Now to return to the specific purpose of Part 2. Mr. Myers’ articles make a historical reference to a motion made on the floor of last year’s General Assembly that asked the Assembly to make use of an organization (from outside the OPC) to do an evaluation of the OPC on abuse. That single historical reference is significant, because it reveals the tip of the iceberg. The wider discussion in the OPC, and, I suspect, in other fellowships as well, needs to deal with issues beyond the mandate of our newly appointed committee. Following are a select sample of “for instance” issues/situations that have arisen in the past and should not be forgotten.

Issue/Situation — Committees of Presbyteries

How should a presbytery respond to concerns about a visitation committee’s work when the visitation committee’s work is considered by some to be seriously defective. It goes deeper when it is carried on to the General Assembly and is affirmed by the Assembly’s advisory committee. What does a presbytery do when the Assembly sustains a judicial appeal against the guilty verdict of the presbytery? What should the presbytery do when the GA’s information included the following evaluations:  

  1. Committee has approached the matter of the accused with significant prejudice;
  2. From the very outset the Committee began to adopt a negative, indeed, dismissive attitude to the appellant.  It is, I believe, a rather lamentable piece of pastoral prejudice;
  3. The Committee is, in the judgment of the appellant, characterized by a bullying spirit and tendency; and
  4. “He is sensing that the Commission is not grasping the gravity of the psychological trauma experienced by [name deleted] in connection with [church name deleted].”

The GA’s advisory committee also reported to the Assembly with regard to the presbytery’s charge of violating the Fifth Commandment that the presbytery: “erred in that she did not present one factual piece of evidence from its witnesses (formal records or an incident) that [the appellant] hindered the Session of [church name deleted] from exercising ‘pastoral oversight and spiritual care over his family.’”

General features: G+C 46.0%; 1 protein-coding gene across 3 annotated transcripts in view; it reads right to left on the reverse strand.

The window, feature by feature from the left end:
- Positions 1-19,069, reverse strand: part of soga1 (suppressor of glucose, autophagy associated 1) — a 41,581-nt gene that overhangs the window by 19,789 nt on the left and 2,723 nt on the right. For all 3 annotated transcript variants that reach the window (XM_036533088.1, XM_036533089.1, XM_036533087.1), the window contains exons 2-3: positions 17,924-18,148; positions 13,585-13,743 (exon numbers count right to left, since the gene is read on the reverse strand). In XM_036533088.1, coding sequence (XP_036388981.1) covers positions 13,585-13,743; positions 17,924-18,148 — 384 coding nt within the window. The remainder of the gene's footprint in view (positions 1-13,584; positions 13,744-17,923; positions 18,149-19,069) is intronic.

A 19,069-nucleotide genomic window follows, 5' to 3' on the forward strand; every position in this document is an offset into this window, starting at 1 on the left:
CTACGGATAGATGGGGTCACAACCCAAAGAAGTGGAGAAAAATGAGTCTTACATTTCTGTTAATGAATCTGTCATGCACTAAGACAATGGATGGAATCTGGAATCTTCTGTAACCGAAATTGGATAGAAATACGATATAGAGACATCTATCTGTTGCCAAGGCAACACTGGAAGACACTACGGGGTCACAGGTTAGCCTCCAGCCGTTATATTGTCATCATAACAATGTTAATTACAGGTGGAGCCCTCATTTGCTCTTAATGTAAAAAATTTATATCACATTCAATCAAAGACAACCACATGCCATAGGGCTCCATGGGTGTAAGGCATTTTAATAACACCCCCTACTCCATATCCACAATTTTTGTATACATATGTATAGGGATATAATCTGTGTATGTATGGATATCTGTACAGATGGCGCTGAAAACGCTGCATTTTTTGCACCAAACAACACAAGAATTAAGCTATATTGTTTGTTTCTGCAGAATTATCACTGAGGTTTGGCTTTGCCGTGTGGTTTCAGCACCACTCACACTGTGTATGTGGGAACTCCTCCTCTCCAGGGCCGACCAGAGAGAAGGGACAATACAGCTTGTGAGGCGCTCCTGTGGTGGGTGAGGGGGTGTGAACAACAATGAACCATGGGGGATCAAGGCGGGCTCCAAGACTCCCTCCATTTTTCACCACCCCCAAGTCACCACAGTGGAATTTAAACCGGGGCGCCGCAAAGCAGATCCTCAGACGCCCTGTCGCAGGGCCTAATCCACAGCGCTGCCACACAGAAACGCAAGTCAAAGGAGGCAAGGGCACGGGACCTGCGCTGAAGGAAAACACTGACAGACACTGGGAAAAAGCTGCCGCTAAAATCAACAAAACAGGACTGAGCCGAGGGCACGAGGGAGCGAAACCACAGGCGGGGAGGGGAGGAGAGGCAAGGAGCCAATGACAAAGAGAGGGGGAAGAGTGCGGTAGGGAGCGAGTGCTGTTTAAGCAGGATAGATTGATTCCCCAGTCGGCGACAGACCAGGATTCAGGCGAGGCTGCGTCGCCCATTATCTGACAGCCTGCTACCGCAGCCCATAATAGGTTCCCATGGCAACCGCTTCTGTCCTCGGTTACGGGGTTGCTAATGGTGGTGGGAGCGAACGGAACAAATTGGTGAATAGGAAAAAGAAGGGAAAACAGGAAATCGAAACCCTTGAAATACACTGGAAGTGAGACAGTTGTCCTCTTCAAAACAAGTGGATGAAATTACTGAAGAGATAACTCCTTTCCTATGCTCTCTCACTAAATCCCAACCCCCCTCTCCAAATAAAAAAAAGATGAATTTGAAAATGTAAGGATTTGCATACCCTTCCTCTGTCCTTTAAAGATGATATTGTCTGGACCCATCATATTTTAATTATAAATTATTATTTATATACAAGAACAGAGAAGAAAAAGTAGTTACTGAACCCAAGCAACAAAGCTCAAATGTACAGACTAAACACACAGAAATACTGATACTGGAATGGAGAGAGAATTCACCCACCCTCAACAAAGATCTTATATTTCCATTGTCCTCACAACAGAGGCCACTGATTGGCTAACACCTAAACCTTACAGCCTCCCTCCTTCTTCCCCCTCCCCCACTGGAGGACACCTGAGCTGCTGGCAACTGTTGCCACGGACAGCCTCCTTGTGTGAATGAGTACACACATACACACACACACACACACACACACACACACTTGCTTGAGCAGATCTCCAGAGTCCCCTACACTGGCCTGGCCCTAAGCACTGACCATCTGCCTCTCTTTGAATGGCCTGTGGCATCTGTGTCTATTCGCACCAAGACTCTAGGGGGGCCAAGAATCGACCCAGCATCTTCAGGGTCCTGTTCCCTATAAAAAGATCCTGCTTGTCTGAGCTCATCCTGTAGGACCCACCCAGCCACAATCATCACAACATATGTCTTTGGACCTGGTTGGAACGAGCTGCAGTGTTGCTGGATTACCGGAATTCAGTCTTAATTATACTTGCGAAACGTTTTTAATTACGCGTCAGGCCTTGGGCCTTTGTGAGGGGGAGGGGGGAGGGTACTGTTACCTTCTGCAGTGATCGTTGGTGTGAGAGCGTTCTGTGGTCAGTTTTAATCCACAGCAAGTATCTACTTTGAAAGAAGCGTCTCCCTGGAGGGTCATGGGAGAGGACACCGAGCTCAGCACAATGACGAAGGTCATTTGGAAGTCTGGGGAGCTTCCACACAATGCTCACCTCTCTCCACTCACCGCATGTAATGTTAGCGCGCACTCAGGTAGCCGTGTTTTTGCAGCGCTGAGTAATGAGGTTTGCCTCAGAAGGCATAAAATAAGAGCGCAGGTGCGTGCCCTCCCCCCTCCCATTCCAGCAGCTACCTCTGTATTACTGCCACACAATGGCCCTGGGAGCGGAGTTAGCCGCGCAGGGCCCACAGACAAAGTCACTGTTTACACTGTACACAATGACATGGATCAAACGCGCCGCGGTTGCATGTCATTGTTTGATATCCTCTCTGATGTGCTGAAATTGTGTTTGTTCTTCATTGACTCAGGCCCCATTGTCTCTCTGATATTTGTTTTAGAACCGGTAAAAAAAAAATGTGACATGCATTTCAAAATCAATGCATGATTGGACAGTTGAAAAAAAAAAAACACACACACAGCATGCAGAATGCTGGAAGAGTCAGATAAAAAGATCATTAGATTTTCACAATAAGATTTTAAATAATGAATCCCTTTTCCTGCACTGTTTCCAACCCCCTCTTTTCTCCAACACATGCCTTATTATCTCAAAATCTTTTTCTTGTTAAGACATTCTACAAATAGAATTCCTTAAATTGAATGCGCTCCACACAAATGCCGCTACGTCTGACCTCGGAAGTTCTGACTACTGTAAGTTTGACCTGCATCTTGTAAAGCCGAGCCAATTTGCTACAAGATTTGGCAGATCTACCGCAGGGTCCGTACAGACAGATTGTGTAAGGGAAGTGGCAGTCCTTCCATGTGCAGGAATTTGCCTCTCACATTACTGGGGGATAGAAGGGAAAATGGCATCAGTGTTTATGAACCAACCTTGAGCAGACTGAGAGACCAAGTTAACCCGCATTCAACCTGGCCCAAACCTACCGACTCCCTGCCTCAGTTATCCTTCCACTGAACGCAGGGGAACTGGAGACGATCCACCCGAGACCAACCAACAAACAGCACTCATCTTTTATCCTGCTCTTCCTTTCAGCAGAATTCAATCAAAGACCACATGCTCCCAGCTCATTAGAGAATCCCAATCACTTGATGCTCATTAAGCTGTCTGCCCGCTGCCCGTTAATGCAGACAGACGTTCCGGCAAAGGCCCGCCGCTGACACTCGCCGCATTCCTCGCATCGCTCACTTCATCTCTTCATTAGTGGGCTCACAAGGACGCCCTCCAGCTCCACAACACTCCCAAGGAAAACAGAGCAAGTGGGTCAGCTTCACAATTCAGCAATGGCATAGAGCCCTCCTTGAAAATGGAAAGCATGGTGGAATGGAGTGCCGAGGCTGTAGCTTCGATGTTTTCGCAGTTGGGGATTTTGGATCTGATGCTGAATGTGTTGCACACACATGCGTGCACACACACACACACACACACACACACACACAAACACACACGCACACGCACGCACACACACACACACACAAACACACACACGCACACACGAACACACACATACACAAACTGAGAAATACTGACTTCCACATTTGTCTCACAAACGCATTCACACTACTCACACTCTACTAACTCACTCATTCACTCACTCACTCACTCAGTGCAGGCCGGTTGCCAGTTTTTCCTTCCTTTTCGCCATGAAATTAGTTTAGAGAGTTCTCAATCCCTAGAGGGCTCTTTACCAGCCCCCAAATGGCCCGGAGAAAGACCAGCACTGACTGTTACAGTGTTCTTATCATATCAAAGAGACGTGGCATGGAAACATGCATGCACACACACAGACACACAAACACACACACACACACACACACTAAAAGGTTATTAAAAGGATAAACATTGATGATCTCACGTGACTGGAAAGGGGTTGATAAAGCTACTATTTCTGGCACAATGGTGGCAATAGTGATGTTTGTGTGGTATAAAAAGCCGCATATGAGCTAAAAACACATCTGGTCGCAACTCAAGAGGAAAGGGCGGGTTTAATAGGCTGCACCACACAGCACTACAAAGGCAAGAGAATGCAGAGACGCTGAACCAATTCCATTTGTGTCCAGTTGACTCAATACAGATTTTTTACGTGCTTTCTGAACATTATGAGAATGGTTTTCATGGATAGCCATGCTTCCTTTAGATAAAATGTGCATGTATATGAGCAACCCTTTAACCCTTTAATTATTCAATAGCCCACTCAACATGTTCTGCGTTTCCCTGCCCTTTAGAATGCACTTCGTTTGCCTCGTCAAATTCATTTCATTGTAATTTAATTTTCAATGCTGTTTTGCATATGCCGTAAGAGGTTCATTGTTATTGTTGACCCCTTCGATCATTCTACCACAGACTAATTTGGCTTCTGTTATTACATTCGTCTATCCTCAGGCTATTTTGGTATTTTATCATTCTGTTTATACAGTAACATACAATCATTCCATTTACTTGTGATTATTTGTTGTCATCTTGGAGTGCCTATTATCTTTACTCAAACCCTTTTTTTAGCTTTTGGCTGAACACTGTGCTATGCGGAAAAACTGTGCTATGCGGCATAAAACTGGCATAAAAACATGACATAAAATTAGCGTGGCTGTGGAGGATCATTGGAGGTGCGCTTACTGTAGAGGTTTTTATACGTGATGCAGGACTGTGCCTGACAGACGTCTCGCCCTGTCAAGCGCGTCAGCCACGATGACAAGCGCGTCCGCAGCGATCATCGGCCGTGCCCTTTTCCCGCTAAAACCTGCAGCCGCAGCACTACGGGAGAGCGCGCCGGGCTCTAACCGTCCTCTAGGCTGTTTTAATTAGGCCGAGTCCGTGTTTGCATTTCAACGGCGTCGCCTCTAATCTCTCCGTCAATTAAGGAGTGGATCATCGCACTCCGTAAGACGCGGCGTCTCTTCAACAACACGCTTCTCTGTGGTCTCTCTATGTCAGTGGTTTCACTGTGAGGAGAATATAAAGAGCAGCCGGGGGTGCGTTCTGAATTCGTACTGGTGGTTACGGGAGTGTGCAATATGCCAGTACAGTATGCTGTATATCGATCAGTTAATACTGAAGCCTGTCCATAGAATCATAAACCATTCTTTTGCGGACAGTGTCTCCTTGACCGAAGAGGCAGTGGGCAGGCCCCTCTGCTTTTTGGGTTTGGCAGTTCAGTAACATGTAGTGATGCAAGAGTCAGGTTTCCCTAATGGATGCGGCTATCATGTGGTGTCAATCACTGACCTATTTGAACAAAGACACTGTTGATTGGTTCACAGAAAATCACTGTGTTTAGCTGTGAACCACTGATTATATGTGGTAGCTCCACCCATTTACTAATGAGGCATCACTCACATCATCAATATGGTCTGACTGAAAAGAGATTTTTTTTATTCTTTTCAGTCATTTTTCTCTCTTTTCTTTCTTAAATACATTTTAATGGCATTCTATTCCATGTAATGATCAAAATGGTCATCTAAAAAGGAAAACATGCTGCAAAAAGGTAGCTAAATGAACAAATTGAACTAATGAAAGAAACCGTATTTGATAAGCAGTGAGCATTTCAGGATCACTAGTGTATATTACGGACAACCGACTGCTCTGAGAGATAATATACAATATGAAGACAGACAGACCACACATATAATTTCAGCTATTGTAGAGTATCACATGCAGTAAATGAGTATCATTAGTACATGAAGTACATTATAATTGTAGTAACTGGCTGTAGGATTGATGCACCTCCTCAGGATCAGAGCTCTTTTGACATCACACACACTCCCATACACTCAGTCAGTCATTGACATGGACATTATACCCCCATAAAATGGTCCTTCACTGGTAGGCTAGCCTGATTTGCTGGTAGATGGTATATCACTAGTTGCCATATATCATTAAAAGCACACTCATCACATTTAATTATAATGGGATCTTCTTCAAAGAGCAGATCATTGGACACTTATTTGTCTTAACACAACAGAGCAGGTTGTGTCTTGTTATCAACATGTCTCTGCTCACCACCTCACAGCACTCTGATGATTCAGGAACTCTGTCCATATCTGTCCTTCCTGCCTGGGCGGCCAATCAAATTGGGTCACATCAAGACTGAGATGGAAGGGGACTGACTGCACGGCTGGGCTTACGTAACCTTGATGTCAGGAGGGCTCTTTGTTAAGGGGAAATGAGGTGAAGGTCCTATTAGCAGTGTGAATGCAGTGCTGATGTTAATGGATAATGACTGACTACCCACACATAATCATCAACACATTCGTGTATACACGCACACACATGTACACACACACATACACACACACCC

Is it even conceivable that such could happen? Do presbyteries err? Do pastors sin? Do ruling elders transgress? Are members of committees so sanctified that we don’t have to question whether or not they got it right? How does a presbytery oversee the work of its committees? Should the presbytery take seriously the kinds of concerns raised above? If true, would these statements be viewed as abuse? If a person were bullied in a committee meeting is it safe among the brothers to bring it up? Can a person be traumatized by pastoral mistreatment? If so, how would trauma be dealt with by the presbytery? What follow-up ministry would be given to a traumatized person? Will the presbytery be able to identify the problem? What safety measures would be in place for the traumatized? 

The sins of abuse and the resulting trauma can happen wherever sin is present. It has a history in the OPC as well as in other churches. Might a reformed perfectionism suggest sins of abuse don’t even exist? Does this approach grow out of an affinity to Doug Wilson or to patriarchy? Does opposing a wider study on abuse and trauma as proposed to the 88th GA 2022 in Overture 2 appear to be a healthy sign?